During transmission of the image the scanner and the recorder must have a synchronized beam motion which is obtained by synchronization circuitry 24 shown in FIGS. 4 and 5. This circuitry controls the overall me chanical drive 22 which actuates the two deflectors 8 and 17 and shifts the'support 2 with the aid of the mechanism 3. In the scanner at the transmitting station the laser beam after reflection at the mirrors 7, ll, 12 and 13, strikes the image 20. The light, dispersed from the image, passes through the screen 15 onto the mirror 16 and therefrom through lens 18 onto detector 19. The output voltage of the detector is amplified and modified for transmission over a telephone connection by electronic circuitry 23. The output of the recorder transmits thus two kinds of signals: the synchronization signal 27 and the message signal 28 with information about the image. It receives only the synchronization signal 25. The image reproducer or recorder at the receiving station, responsive to the received voltage 26, controls the intensity modulator 5 for the luminous flux of the light source. The modulated beam falls after reflection at mirrors 7, l1, l2 and 13 on the photosensitive paper 14 (FIG. 5) whose position on the transparent plate 21 corresponds to that of the image transmitted by the scanner. The recording at the receiving end transmits the synchronization signal 27 to the scanner. This synchronization voltage and the message signal with image information are not transmitted through two separate channels but pass alternately in consecutive time intervals through one and the same telecommunication channel.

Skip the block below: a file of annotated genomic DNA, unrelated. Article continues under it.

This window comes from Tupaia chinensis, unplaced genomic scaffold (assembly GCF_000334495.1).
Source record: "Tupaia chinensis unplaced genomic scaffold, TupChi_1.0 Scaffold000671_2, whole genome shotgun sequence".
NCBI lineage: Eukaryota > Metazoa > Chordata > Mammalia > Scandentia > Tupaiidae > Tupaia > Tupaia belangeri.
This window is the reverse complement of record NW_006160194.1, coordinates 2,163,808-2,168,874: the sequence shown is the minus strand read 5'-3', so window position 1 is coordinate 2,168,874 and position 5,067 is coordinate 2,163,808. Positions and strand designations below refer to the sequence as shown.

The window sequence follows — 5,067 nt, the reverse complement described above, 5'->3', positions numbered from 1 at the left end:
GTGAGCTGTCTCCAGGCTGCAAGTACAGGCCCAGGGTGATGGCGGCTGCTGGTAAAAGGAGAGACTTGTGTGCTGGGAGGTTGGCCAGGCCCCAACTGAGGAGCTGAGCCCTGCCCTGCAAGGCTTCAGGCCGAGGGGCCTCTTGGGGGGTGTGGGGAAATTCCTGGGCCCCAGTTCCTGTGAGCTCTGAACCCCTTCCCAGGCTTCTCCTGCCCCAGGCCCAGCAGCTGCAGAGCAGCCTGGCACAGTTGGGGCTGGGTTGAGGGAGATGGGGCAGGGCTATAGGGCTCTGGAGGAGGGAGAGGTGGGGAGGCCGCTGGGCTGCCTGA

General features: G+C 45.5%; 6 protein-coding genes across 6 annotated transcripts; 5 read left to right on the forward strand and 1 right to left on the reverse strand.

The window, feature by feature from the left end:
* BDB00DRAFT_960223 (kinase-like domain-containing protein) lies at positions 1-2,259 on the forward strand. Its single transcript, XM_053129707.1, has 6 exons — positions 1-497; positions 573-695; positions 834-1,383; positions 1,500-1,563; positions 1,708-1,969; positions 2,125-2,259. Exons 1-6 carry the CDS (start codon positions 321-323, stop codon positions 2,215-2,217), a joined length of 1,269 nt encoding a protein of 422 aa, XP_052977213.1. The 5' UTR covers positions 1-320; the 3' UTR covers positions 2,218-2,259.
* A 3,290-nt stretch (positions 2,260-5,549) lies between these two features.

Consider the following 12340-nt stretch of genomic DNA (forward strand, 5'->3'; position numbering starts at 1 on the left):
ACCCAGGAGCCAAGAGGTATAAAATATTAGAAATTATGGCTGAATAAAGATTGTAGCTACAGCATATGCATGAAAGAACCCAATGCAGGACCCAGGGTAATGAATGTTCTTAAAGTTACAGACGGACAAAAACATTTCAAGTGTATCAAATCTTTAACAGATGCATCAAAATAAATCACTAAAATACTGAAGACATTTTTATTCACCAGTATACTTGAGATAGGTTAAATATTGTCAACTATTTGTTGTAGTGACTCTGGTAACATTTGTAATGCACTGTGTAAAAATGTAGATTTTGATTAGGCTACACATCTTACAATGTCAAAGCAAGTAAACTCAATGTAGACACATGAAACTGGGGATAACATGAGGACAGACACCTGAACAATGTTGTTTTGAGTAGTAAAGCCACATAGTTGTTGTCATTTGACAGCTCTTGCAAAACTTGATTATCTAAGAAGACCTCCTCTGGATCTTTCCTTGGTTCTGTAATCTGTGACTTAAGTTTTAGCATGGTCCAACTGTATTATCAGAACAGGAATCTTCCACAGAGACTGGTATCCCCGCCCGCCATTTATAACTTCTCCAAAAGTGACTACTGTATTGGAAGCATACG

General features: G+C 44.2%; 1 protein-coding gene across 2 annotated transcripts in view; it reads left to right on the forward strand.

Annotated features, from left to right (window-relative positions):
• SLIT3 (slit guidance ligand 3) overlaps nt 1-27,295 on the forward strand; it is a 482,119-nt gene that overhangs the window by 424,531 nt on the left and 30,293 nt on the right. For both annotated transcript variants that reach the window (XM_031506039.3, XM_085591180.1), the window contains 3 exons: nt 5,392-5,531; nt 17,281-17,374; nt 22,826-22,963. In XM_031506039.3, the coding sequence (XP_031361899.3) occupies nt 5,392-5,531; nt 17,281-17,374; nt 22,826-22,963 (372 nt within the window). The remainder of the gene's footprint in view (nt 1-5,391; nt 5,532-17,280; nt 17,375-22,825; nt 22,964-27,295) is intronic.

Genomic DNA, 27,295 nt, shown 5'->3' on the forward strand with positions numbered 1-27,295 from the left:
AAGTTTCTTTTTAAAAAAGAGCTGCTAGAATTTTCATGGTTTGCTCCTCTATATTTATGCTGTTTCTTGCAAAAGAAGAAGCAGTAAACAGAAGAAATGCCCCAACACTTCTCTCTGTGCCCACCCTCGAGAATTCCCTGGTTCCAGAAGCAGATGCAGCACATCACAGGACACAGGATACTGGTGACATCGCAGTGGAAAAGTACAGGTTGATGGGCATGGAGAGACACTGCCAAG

The image transmission over a telephone connection will be undistorted when the motions of both beam, i.e., in the scanning apparatus and in the recording apparatus, are synchronized in a manner known per se.
1. In a facsimile system for the transmission of images by telecommunication between a transmitting station provided with image-scanning means and a receiving station provided with image-reproducing means, the improvement wherein said image-scanning means comprises:
a planar support for the image to be scanned;
at source of coherent light;